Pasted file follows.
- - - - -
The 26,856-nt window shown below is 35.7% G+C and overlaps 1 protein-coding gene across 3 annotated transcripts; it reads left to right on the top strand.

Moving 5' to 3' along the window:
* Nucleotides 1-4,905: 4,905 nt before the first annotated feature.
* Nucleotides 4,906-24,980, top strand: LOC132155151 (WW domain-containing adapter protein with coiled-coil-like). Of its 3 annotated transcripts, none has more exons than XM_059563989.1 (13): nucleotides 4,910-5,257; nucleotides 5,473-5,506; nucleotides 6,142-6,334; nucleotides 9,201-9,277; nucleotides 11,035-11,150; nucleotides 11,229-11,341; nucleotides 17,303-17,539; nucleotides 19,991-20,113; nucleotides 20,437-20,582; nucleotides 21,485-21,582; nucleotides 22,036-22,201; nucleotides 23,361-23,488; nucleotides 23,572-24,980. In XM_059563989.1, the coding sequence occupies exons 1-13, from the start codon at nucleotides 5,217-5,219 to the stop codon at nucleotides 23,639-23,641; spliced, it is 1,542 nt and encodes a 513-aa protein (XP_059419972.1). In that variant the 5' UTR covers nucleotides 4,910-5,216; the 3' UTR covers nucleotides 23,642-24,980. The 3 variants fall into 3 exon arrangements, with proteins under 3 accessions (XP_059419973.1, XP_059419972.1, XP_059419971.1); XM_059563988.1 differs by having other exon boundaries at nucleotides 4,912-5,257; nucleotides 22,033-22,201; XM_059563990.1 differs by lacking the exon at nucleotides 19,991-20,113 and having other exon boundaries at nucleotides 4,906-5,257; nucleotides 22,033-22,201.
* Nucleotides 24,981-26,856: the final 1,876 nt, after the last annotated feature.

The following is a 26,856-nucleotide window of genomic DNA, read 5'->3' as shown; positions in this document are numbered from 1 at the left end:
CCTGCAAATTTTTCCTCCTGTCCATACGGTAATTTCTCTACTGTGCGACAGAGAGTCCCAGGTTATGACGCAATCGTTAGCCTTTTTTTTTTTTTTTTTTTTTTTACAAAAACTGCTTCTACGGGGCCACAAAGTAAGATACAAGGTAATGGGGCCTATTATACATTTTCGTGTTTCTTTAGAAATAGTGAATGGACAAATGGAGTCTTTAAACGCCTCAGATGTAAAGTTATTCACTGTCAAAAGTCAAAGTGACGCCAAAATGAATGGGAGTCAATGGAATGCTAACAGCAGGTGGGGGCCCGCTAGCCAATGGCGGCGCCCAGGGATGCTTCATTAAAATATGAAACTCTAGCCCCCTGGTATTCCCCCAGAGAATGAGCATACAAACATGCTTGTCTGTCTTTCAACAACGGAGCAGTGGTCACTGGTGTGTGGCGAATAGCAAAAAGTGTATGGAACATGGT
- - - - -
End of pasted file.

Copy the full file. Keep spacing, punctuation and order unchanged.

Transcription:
The 26,856-nt window shown below is 35.7% G+C and overlaps 1 protein-coding gene across 3 annotated transcripts; it reads left to right on the top strand.

Moving 5' to 3' along the window:
* Nucleotides 1-4,905: 4,905 nt before the first annotated feature.
* Nucleotides 4,906-24,980, top strand: LOC132155151 (WW domain-containing adapter protein with coiled-coil-like). Of its 3 annotated transcripts, none has more exons than XM_059563989.1 (13): nucleotides 4,910-5,257; nucleotides 5,473-5,506; nucleotides 6,142-6,334; nucleotides 9,201-9,277; nucleotides 11,035-11,150; nucleotides 11,229-11,341; nucleotides 17,303-17,539; nucleotides 19,991-20,113; nucleotides 20,437-20,582; nucleotides 21,485-21,582; nucleotides 22,036-22,201; nucleotides 23,361-23,488; nucleotides 23,572-24,980. In XM_059563989.1, the coding sequence occupies exons 1-13, from the start codon at nucleotides 5,217-5,219 to the stop codon at nucleotides 23,639-23,641; spliced, it is 1,542 nt and encodes a 513-aa protein (XP_059419972.1). In that variant the 5' UTR covers nucleotides 4,910-5,216; the 3' UTR covers nucleotides 23,642-24,980. The 3 variants fall into 3 exon arrangements, with proteins under 3 accessions (XP_059419973.1, XP_059419972.1, XP_059419971.1); XM_059563988.1 differs by having other exon boundaries at nucleotides 4,912-5,257; nucleotides 22,033-22,201; XM_059563990.1 differs by lacking the exon at nucleotides 19,991-20,113 and having other exon boundaries at nucleotides 4,906-5,257; nucleotides 22,033-22,201.
* Nucleotides 24,981-26,856: the final 1,876 nt, after the last annotated feature.

The following is a 26,856-nucleotide window of genomic DNA, read 5'->3' as shown; positions in this document are numbered from 1 at the left end:
CCTGCAAATTTTTCCTCCTGTCCATACGGTAATTTCTCTACTGTGCGACAGAGAGTCCCAGGTTATGACGCAATCGTTAGCCTTTTTTTTTTTTTTTTTTTTTTTACAAAAACTGCTTCTACGGGGCCACAAAGTAAGATACAAGGTAATGGGGCCTATTATACATTTTCGTGTTTCTTTAGAAATAGTGAATGGACAAATGGAGTCTTTAAACGCCTCAGATGTAAAGTTATTCACTGTCAAAAGTCAAAGTGACGCCAAAATGAATGGGAGTCAATGGAATGCTAACAGCAGGTGGGGGCCCGCTAGCCAATGGCGGCGCCCAGGGATGCTTCATTAAAATATGAAACTCTAGCCCCCTGGTATTCCCCCAGAGAATGAGCATACAAACATGCTTGTCTGTCTTTCAACAACGGAGCAGTGGTCACTGGTGTGTGGCGAATAGCAAAAAGTGTATGGAACATGGT